- Cancellations: also about 2.5%
- Return costs: about 5%
- Shipping costs: usually around 10%
- Marketing & discounts: often about 20%
- Refunds: usually around 60%
This contra revenue as a percentage of GMV? It's a pretty nifty metric to assess how well an eCommerce business is doing in terms of operational excellence and customer acquisition efficiency. It does not paint the entire picture, but when assessing whether a business is run in a professional way this would be the first place an investor starts looking.
Now, to my initial point. If you're looking to make a real difference in your bottom line, you've got to confront your issues head-on. Lowering the total value of refunds is a pretty smart place to start. So, how do we do that?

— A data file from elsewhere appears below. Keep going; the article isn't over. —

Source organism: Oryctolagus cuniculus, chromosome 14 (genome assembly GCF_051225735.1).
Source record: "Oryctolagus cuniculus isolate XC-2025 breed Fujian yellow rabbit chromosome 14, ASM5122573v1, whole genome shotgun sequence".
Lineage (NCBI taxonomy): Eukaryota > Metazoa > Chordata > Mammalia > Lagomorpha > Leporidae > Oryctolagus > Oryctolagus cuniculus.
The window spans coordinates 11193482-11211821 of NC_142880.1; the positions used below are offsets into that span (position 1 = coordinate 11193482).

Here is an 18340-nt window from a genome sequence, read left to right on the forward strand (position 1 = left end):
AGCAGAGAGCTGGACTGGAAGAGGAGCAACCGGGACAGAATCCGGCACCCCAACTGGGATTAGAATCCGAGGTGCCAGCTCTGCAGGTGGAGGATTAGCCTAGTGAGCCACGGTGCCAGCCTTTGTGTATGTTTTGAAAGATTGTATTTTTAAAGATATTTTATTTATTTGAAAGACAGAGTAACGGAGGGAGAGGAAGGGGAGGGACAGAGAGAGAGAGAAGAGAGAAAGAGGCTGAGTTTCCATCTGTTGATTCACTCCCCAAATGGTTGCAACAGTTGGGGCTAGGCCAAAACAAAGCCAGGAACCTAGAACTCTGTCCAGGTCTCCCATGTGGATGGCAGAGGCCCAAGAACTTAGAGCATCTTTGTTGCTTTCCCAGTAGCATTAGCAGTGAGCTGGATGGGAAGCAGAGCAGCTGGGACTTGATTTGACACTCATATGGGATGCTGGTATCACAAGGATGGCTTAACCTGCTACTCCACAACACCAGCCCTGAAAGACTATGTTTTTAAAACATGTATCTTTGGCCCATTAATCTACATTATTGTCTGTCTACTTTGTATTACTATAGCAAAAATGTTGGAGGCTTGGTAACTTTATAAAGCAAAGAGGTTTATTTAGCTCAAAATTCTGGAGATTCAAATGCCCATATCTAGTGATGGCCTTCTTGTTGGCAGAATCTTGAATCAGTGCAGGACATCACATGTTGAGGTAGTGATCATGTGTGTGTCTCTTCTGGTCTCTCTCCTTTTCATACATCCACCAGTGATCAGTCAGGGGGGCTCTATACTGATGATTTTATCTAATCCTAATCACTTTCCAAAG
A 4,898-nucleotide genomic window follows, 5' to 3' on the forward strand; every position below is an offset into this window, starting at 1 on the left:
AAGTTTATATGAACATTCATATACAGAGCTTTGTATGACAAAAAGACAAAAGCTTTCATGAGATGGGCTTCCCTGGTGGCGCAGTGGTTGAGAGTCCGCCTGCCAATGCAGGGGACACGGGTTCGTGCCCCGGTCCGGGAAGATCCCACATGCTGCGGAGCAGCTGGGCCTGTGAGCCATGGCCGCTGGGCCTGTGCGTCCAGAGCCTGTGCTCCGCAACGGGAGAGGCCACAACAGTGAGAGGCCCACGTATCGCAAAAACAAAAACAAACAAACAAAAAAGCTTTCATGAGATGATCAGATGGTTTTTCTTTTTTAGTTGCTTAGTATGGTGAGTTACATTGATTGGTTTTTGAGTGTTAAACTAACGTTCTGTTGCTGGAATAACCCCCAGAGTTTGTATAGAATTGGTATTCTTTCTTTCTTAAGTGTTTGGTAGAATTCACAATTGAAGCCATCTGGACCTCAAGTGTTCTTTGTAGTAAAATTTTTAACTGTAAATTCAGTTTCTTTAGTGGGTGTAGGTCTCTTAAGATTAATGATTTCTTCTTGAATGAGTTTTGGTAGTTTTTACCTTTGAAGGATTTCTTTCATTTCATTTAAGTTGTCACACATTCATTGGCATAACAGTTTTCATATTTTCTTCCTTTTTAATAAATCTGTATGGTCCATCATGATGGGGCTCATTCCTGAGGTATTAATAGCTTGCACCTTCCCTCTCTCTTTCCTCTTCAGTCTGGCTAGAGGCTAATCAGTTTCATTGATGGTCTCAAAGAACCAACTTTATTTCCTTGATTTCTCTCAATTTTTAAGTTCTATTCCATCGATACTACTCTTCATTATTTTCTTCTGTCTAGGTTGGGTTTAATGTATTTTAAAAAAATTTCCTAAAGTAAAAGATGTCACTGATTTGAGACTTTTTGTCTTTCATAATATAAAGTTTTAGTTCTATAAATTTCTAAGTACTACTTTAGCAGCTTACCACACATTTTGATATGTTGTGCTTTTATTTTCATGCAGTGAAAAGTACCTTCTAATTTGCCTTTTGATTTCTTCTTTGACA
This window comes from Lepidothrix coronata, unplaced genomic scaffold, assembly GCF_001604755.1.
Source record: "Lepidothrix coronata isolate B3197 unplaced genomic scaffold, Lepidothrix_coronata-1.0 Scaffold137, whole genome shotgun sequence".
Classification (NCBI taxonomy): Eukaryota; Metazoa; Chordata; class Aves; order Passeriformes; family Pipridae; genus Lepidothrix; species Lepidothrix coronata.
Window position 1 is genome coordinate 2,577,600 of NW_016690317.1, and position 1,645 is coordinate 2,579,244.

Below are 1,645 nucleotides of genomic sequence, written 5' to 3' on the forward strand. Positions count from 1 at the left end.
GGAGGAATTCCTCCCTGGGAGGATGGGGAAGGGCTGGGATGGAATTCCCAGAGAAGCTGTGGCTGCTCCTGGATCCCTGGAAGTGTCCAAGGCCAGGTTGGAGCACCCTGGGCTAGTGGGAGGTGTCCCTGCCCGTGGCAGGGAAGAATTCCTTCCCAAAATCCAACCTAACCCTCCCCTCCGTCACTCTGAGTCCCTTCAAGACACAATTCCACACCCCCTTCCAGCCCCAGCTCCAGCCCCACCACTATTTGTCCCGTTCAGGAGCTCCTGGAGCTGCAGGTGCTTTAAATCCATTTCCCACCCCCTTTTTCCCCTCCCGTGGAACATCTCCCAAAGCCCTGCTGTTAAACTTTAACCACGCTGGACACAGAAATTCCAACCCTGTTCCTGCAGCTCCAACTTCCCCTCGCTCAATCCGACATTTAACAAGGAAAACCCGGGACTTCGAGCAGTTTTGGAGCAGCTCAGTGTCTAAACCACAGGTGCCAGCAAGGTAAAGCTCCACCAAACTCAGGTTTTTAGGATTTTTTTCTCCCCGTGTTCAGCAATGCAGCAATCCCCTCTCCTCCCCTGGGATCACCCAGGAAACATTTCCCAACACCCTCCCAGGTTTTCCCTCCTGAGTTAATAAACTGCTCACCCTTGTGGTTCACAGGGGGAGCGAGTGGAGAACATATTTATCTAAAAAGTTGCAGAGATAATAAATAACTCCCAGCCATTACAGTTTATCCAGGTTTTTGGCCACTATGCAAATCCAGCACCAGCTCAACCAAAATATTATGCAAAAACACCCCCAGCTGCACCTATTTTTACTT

Actually, it's not that complicated. Once you've decided to focus on the refund rate, it's time to dive a bit deeper. Refunds are typically caused by two main issues: returns and not being able to offer your customers a replacement or exchange product.
So we can split the work into two categories. First, reducing your return rate - essentially making sure people buy the right product the first time. Second, doing everything possible to avoid a refund by offering exchanges, replacement products or store credit to keep sales on board.
Lowering your return rate
Much has been written about reducing return rates, but these are the most effective ways, in my opinion:
Offer free exchanges but paid returns